For all his grandiose ambitions, Dominic Cummings’s services to the Conservatives were of a rather traditional kind. Historically, the Tories have orchestrated a cross-class coalition, defended English interests in the Union, and used foreign policy to try to appear competent in government.
Although David Cameron seemed to rescue the party from the political wilderness, he did anything but reinvent it in ways that reconstructed these strengths. His “modernisation” project amounted to repudiating working-class conservatism after Tony Blair had shifted Labour’s appeal away from its working-class base. Cameron’s claim, on becoming leader, that the Conservatives could now be trusted not to “bang on about Europe” was undermined when he went into the 2010 general election with an immigration reduction target that could not be implemented inside the EU, and one commitment – a promise to return powers from Brussels – subject to veto by any other EU state. Predictably, events forced a reckoning with these realities. Cameron assumed there was a way out so long as people like him were asking Tory voters to remain in the EU, and the party’s old “headbangers” and the new Ukip “fruitcakes and closet racists” were campaigning for the other side. That his own attitude towards the post-Lisbon Treaty EU substantively put him on the opposite side of the argument was supposed to fly under the radar.
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Cummings’s elementary insight was to see that scarcely anybody in the parliamentary Tory Party was taking the actual EU seriously. The Lisbon Treaty of 2009 and the eurozone crisis had destabilised British membership, and the Cameron government required a serious strategy to deal with it. It also needed to recognise that in the 2015 general election the immediate dangers the EU posed to the Conservatives were only hidden because the party took the opportunity to exploit the simultaneous danger that the SNP posed to the Union.
The Cummings obsessed with rationality and tempted by the prospect of an industrial space age might have believed that Britain must be transformed into the world’s leading science power to justify Brexit. But Cummings the historically minded realist saw Brexit as a defensive move to eliminate Ukip, or anything resembling it, and to prevent the lack of popular consent for freedom of movement from metastasising into across-the-board economic nationalism.
Here, Cummings’s own understanding of the Leave campaign as an outsider “hacking” of the political system was always exaggerated. A Leave victory was not, as he wrote in his blog, a “low probability proposition”. After Cameron chose to demonstrate in the renegotiations of 2015/16 that the single market’s constitutional rules were unmovable for any British government, Remain’s defeat was a decent probability outcome. By the 2015 election, Labour under Ed Miliband had joined the Conservatives in taking a stance on immigration incompatible with EU rules. This showed that democratic consent was at breaking point long before Cummings became Vote Leave’s campaign director.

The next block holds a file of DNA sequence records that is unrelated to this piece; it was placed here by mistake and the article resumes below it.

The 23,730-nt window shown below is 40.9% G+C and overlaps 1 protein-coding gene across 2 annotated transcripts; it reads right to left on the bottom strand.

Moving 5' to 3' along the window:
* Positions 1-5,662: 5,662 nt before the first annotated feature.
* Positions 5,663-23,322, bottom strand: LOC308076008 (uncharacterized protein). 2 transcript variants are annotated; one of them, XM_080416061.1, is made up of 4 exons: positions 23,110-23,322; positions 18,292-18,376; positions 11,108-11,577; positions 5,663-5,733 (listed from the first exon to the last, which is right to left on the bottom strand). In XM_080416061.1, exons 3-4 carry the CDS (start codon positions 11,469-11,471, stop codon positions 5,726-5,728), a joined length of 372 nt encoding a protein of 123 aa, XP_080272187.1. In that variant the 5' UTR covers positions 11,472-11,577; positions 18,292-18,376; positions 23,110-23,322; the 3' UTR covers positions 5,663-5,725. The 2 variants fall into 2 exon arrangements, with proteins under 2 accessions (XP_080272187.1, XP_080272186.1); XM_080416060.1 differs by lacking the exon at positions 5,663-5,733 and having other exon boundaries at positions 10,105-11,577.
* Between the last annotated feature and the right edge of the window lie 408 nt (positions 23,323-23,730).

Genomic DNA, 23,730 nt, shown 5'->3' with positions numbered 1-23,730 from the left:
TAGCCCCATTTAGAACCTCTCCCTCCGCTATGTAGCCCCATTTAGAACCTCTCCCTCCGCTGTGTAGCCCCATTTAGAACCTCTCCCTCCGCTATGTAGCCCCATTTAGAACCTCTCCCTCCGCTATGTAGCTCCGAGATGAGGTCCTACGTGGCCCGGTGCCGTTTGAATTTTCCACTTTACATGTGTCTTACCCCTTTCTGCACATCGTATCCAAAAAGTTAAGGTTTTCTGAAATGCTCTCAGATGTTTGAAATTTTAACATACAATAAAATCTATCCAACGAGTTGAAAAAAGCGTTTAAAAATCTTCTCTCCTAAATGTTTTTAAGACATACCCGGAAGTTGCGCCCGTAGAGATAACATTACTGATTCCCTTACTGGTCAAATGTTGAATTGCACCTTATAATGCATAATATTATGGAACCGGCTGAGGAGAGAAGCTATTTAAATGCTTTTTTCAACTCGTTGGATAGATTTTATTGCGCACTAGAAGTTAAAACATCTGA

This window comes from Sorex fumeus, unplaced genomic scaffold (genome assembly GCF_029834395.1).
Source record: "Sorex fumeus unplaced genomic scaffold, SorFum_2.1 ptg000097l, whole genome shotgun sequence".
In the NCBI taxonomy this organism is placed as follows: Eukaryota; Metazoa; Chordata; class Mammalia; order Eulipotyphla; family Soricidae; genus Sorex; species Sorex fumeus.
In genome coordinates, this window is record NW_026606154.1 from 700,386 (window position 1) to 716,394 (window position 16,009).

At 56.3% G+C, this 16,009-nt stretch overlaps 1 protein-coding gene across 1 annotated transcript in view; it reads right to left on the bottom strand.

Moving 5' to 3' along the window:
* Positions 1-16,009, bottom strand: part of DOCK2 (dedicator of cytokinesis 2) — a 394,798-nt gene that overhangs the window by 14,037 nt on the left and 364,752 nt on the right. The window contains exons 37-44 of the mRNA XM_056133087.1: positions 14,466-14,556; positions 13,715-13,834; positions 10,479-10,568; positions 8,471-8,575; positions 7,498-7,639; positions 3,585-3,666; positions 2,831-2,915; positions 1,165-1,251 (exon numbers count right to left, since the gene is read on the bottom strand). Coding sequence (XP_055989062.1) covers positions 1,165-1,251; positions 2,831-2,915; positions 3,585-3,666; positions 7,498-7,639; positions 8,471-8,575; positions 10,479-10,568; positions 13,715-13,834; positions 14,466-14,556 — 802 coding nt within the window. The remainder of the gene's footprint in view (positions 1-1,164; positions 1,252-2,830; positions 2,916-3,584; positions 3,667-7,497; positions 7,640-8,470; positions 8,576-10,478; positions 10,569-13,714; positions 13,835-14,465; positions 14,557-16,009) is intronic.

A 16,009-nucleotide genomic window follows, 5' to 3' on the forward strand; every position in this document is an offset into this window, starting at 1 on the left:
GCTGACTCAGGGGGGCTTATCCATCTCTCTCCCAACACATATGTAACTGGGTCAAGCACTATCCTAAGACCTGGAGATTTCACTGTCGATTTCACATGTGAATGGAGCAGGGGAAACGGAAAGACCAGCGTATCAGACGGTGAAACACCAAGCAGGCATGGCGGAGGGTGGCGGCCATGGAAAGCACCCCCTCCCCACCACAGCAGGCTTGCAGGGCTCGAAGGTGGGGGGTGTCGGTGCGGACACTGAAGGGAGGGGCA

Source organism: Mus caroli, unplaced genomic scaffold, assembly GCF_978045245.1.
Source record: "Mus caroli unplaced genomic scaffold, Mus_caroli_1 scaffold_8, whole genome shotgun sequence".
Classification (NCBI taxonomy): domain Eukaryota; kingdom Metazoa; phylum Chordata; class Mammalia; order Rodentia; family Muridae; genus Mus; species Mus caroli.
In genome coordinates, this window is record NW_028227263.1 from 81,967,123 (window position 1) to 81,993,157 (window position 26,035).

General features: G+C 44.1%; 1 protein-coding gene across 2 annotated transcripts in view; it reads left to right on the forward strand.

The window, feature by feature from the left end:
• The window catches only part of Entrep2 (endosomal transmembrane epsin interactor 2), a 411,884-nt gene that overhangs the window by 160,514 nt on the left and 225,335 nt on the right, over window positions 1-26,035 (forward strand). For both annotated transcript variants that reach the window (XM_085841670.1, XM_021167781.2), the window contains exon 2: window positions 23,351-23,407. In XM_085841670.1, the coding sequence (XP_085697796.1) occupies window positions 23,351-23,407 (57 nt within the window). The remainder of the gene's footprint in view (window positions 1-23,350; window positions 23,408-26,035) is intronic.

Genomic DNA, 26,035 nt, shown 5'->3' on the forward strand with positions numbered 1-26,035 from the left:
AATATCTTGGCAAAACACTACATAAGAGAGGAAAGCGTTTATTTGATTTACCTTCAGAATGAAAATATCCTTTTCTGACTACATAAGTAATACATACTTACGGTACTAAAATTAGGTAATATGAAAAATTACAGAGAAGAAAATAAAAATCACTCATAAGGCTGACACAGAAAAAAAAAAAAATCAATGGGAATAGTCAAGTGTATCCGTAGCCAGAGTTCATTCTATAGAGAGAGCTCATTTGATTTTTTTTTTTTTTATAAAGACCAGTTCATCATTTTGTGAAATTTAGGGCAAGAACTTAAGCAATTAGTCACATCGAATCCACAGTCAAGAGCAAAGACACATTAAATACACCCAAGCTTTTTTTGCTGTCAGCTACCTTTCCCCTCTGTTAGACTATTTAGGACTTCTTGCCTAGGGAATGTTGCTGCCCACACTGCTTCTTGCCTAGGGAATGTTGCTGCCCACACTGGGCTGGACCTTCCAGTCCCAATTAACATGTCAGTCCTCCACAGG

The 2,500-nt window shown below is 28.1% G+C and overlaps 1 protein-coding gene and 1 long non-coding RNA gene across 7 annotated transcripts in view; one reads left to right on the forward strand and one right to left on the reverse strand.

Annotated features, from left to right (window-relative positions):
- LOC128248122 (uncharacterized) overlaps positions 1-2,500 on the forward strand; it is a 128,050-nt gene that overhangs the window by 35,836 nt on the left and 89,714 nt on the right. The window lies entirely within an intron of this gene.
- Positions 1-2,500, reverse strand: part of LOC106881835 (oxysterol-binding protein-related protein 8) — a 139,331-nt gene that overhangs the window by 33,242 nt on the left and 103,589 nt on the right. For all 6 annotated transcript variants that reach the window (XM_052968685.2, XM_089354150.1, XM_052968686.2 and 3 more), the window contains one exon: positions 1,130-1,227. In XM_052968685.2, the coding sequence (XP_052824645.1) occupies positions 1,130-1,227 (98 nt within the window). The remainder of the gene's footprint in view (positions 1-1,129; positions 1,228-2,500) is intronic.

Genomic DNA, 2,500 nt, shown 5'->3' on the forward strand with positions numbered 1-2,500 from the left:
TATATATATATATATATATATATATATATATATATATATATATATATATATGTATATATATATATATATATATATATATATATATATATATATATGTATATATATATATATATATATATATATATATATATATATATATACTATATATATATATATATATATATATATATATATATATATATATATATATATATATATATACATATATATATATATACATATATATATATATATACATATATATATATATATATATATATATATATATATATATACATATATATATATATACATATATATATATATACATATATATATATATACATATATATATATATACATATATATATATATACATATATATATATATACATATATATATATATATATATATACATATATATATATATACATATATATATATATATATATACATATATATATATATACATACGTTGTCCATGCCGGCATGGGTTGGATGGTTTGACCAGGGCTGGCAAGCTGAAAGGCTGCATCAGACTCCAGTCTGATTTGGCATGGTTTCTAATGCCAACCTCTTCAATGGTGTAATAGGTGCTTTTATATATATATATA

When, in the summer of 2019, Cummings entered Downing Street with Boris Johnson, the Conservatives had squandered the opportunity obtained in 2016 to squash a rival to its right. Again, Cummings’s apparent gung-ho radicalism in proroguing parliament in August 2019 masked what can just as well be construed as medium-term prudence. The party won only 9 per cent of votes in the European Parliament election in May that year, and on 1 August the new Brexit Party’s vote share handed the Liberal Democrats a by-election win in the Welsh, Leave-voting constituency of Brecon and Radnorshire. The Conservatives were left staring into an abyss.
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There was one critical issue in autumn 2019: would a cross-party group of parliamentarians be able to stop Brexit? Their success would have guaranteed Nigel Farage’s Brexit Party a long life. Anyone tasked with finding a way for the Conservative Party to survive had to work out how to hold a general election on the fundamental issue of whether voters could decide if Britain should leave the EU (hence the slogan “Get Brexit Done”). Of course, Cummings’s tactics were high-risk and intrinsically unpalatable. But, by making common cause with those who wanted Brexit stopped, the 21 Conservative MPs who lost the whip in September 2019 were the faction risking an annihilation of the party.
Having become both a liability and a scapegoat, Cummings should not now be necessary to the Conservatives. The very nature of the party’s success last December makes it obvious what it needs to do to prosper. But recent Tory leaders’ tendency to ignore obvious obstacles seems to die hard, and Johnson appears to be reorienting the party towards another supposed “modernisation”, as if Brexit, once completed, vindicates the rest of the Cameron project, with a little repackaging for millennials.
Regardless of what Cummings said or did this year, the health emergency, the Union’s precariousness and climate change would all threaten to damage the Conservatives’ electoral coalition. They must retain voters whose material livelihoods have been wrecked by the lockdowns – who will resent any approach to the Union crisis that offers more asymmetric concessions to Scotland, and may suspect that anti-car policies are designed to try to decontaminate the party from association with people like them. If the Conservatives do not compete to win these voters’ allegiance, a new party will. Once again, what starts as a complacent Conservative leader preferring a brand narrative over policies of substance risks becoming the whole polity’s crisis.
This article appears in the 25 Nov 2020 issue of the New Statesman, The last days of Trump